Skoda have been busy making use of their momentum in the motoring world by adding new models to fill as many segments of the market as they can.
Short of a sports coupe and a top-end executive SUV, they have been carefully releasing new and, as they would say, clever models to a public that have been eager to get on board.
The latest addition to the Skoda family is the Rapid.
Here we have a mid-size saloon aimed very much at a family looking to carry more stuff without spending too much money to get it.
Have they achieved what they have set out to do?
Unless you have been living under a rock for the past six months, you will have seen just how serious Skoda are about getting these cars on the road. The TV, radio and press have been positively heaving with Rapid advertising – and why not? They have a quality car delivered at a good price ready for a market that is growing ever-conscious of how much it can spend on the new family car.
I spent a week with the 1.2-litre TSI 86bhp petrol version of the Rapid.
Solid. Everything I have come to expect from this brand.
It won’t get too many jealous looks from younger drivers, but that’s hardly the point.
Rapid drivers won’t be all that bothered with image, but they will be happy with a car that looks solid and well proportioned.
This is a practical motor designed to offer serious practicality at a seriously competitive price.
So, while it won’t set the world alight in the looks department, it does have a comfortable interior and affords the occupants a bucket load of safety features and space.
Ah yes, space. What is it about Skoda engineers and squeezing every last millimetre of room out of every car?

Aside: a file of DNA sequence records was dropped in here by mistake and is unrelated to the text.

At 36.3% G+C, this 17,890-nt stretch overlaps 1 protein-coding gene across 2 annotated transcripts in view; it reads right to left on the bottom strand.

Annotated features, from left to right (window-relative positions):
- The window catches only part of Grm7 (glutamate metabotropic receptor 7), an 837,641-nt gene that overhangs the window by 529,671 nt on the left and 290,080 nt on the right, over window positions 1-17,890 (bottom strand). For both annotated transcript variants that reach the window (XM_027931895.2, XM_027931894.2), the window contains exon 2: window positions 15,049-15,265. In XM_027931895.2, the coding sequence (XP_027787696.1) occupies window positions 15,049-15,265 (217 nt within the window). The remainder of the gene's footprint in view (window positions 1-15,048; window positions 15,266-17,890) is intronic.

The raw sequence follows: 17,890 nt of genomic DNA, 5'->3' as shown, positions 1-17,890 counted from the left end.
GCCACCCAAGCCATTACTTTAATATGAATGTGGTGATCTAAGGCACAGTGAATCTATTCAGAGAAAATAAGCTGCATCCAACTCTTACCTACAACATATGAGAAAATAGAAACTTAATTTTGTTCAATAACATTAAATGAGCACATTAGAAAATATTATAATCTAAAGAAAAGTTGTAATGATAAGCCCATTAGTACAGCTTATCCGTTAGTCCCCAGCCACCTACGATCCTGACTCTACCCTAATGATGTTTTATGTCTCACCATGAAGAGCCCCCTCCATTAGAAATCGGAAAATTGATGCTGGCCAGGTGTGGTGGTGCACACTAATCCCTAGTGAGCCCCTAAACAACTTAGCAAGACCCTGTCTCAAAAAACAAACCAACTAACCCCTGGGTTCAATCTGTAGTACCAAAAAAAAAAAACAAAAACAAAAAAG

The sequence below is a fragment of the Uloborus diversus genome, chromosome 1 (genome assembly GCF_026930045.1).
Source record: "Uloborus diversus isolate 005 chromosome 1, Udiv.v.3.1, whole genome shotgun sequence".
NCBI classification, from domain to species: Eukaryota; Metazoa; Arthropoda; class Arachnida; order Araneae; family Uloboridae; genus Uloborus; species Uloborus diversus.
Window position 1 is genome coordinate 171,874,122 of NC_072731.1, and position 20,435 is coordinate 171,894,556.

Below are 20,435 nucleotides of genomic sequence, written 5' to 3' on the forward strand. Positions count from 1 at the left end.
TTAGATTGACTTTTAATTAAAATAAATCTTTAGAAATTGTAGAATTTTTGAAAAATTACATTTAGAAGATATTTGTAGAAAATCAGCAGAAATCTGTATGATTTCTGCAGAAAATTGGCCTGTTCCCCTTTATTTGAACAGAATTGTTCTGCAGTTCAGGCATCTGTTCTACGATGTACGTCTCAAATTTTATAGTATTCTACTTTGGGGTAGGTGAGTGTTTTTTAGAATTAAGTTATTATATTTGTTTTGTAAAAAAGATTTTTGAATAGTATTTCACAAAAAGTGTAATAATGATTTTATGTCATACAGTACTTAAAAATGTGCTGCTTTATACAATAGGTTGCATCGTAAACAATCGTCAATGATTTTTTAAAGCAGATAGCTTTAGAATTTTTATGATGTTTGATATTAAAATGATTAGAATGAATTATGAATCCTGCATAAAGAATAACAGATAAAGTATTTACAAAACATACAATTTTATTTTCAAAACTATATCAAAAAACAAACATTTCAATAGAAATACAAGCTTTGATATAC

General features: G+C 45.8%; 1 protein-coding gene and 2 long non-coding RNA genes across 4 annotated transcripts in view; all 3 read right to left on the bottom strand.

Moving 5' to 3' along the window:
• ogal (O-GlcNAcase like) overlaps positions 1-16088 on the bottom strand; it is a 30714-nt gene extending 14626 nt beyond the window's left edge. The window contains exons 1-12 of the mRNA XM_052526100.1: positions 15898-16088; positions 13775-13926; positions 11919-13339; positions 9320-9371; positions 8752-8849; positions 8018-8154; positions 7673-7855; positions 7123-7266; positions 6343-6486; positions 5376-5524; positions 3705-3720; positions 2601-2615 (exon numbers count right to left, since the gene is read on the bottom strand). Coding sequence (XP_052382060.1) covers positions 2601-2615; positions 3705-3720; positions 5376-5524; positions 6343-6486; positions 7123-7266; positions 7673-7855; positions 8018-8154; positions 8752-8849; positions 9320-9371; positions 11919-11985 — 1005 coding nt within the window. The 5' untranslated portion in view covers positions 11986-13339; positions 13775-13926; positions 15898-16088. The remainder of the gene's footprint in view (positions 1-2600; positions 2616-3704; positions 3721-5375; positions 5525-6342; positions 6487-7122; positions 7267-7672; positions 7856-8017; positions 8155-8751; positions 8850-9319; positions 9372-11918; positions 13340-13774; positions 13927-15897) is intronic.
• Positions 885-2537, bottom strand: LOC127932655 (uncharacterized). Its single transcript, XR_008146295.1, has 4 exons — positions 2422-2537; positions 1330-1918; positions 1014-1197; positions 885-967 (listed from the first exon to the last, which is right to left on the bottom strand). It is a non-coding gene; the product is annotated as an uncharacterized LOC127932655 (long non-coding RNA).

The Superb range leads the pack in rear leg room, which gets better with every new model. The CitiGo is Tardis-like in how many fully-grown adults in can accommodate in a very small car.
And the Octavia boasts a boot that would give an airplane hangar a run for its money.
As with all Skoda models, the build quality of the interior is top-class.
I never feel as though a Skoda interior is likely to age badly or deteriorate like some of its competitors will.
The materials are tough and the parts never flimsy. The chrome accents that highlight parts of the cockpit in the Elegance spec model I drove looked as though they will always add a little class to its appearance without fading or cracking.
The leather on the steering wheel felt luxurious and the radio and telephone controls were just where they should be and behaved just as expected.
So, the other bits and pieces in the Elegance spec include upgraded 16″ DIONE alloys, the ‘vintage’ interior, Onyx-Onyx dashboard (or no cost optional Onyx-Beige), a chrome pack that includes upgraded gear stick knob, frame of shift lever, control elements of interior air supply and locking button of hand brake.
For safety and comfort, it includes rear parking sensors, cruise control, climatronic air conditioning, front and rear electric windows, a rear centre armrest, two additional rear loudspeakers and height adjustable driver and passenger seats.
So, there is a lot there to add to the car’s appeal.
And there’s the rub.
For me, for all its practicality, functionality, build quality, safety and comfort, the car just wasn’t at all special. It was just a bit dull.
From a driver’s point of view, I felt the clutch took far too long to get used to and didn’t provide the feedback I would like, and the suspension is not forgiving enough for a car that is clearly geared at families.
At the price point where it enters the market, and because there are so many attractive finance packages available, even from Skoda themselves, I would personally go rummaging around the back of the sofa for the extra few quid required to buy an Octavia.
Put it this way, the Rapid range starts off at €16,515 and the Octavia comes in at €18,590. Not a huge difference in price, and, for my money, the Octavia is a better car AND it’s just been given a very pretty upgrade lifting it out of the ordinary and making it a real eye-turner.
Watch this space for a review of the new Octavia in the coming months.